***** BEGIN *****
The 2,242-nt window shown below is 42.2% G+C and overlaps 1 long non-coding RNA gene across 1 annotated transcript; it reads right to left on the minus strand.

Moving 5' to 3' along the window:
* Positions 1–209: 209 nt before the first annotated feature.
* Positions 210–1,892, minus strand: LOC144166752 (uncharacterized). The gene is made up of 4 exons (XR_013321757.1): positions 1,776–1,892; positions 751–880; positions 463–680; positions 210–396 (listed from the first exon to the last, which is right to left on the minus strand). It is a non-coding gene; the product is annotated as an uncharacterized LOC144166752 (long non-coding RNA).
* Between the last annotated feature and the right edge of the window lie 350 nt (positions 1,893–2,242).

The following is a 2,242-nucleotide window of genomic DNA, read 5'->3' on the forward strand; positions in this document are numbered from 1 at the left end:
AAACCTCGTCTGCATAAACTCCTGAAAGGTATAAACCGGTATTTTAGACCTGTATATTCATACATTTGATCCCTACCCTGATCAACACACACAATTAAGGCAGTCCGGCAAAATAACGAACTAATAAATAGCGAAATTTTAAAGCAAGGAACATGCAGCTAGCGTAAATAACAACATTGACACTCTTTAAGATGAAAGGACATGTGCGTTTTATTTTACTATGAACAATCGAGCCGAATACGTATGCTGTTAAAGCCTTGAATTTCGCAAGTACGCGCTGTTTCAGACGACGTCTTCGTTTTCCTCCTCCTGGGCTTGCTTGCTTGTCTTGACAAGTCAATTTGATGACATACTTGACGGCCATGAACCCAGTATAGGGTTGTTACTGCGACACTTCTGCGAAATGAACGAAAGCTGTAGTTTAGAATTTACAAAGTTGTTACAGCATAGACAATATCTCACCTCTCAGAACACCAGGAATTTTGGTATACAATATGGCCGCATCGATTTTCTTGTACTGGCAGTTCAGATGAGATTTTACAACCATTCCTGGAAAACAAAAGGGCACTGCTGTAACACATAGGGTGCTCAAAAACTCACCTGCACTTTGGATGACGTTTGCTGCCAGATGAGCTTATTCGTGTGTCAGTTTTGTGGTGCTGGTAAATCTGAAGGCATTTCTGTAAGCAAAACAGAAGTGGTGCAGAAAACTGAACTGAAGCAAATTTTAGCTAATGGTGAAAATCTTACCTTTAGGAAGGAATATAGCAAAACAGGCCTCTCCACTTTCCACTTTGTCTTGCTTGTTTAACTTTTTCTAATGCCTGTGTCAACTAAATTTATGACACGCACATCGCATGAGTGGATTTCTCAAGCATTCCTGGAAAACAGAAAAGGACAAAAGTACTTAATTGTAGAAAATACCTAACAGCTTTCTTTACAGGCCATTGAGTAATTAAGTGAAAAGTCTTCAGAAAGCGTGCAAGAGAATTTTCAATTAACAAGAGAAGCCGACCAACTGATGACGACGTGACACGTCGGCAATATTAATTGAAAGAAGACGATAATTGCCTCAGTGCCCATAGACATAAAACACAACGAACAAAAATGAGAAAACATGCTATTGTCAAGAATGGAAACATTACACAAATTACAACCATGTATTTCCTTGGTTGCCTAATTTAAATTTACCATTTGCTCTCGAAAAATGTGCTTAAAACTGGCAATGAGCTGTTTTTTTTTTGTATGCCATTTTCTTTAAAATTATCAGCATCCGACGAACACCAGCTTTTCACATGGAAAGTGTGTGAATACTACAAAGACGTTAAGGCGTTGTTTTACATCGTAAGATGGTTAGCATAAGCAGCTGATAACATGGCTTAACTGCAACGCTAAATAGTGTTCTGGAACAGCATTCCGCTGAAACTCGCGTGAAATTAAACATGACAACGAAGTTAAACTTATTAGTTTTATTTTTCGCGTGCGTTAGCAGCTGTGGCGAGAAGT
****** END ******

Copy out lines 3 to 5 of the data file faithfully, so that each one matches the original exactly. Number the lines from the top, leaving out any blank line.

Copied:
* Positions 1–209: 209 nt before the first annotated feature.
* Positions 210–1,892, minus strand: LOC144166752 (uncharacterized). The gene is made up of 4 exons (XR_013321757.1): positions 1,776–1,892; positions 751–880; positions 463–680; positions 210–396 (listed from the first exon to the last, which is right to left on the minus strand). It is a non-coding gene; the product is annotated as an uncharacterized LOC144166752 (long non-coding RNA).
* Between the last annotated feature and the right edge of the window lie 350 nt (positions 1,893–2,242).